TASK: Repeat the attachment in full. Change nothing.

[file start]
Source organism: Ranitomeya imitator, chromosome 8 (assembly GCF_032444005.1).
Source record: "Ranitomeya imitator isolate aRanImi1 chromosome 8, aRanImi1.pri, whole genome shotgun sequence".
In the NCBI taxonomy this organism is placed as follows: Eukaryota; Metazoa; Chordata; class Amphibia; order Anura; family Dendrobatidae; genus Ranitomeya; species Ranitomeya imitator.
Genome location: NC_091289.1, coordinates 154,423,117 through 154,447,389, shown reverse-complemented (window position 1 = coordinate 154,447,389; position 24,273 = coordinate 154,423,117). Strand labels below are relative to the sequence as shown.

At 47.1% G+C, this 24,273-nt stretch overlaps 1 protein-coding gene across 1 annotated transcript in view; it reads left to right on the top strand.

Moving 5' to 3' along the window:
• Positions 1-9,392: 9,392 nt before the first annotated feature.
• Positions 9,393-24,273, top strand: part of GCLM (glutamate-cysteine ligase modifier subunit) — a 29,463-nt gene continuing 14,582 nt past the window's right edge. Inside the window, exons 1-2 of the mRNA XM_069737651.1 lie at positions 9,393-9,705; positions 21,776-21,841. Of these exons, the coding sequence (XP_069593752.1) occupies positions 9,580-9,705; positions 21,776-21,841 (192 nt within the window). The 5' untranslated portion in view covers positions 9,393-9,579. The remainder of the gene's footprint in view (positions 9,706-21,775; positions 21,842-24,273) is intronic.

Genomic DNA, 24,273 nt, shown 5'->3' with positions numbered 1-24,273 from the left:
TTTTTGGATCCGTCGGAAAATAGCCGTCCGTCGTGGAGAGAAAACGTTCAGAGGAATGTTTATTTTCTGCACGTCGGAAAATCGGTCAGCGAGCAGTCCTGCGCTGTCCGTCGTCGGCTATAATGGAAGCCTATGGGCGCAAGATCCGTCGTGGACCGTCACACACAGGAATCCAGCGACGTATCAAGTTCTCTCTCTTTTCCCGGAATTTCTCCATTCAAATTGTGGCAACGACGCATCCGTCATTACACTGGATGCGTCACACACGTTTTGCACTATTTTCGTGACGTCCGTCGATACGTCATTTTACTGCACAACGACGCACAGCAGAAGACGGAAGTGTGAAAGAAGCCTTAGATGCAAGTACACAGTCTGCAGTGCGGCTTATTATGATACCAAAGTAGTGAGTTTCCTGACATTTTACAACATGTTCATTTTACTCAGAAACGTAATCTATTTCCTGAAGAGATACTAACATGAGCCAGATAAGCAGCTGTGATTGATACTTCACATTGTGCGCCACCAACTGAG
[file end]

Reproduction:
Source organism: Ranitomeya imitator, chromosome 8 (assembly GCF_032444005.1).
Source record: "Ranitomeya imitator isolate aRanImi1 chromosome 8, aRanImi1.pri, whole genome shotgun sequence".
In the NCBI taxonomy this organism is placed as follows: Eukaryota; Metazoa; Chordata; class Amphibia; order Anura; family Dendrobatidae; genus Ranitomeya; species Ranitomeya imitator.
Genome location: NC_091289.1, coordinates 154,423,117 through 154,447,389, shown reverse-complemented (window position 1 = coordinate 154,447,389; position 24,273 = coordinate 154,423,117). Strand labels below are relative to the sequence as shown.

At 47.1% G+C, this 24,273-nt stretch overlaps 1 protein-coding gene across 1 annotated transcript in view; it reads left to right on the top strand.

Moving 5' to 3' along the window:
• Positions 1-9,392: 9,392 nt before the first annotated feature.
• Positions 9,393-24,273, top strand: part of GCLM (glutamate-cysteine ligase modifier subunit) — a 29,463-nt gene continuing 14,582 nt past the window's right edge. Inside the window, exons 1-2 of the mRNA XM_069737651.1 lie at positions 9,393-9,705; positions 21,776-21,841. Of these exons, the coding sequence (XP_069593752.1) occupies positions 9,580-9,705; positions 21,776-21,841 (192 nt within the window). The 5' untranslated portion in view covers positions 9,393-9,579. The remainder of the gene's footprint in view (positions 9,706-21,775; positions 21,842-24,273) is intronic.

Genomic DNA, 24,273 nt, shown 5'->3' with positions numbered 1-24,273 from the left:
TTTTTGGATCCGTCGGAAAATAGCCGTCCGTCGTGGAGAGAAAACGTTCAGAGGAATGTTTATTTTCTGCACGTCGGAAAATCGGTCAGCGAGCAGTCCTGCGCTGTCCGTCGTCGGCTATAATGGAAGCCTATGGGCGCAAGATCCGTCGTGGACCGTCACACACAGGAATCCAGCGACGTATCAAGTTCTCTCTCTTTTCCCGGAATTTCTCCATTCAAATTGTGGCAACGACGCATCCGTCATTACACTGGATGCGTCACACACGTTTTGCACTATTTTCGTGACGTCCGTCGATACGTCATTTTACTGCACAACGACGCACAGCAGAAGACGGAAGTGTGAAAGAAGCCTTAGATGCAAGTACACAGTCTGCAGTGCGGCTTATTATGATACCAAAGTAGTGAGTTTCCTGACATTTTACAACATGTTCATTTTACTCAGAAACGTAATCTATTTCCTGAAGAGATACTAACATGAGCCAGATAAGCAGCTGTGATTGATACTTCACATTGTGCGCCACCAACTGAG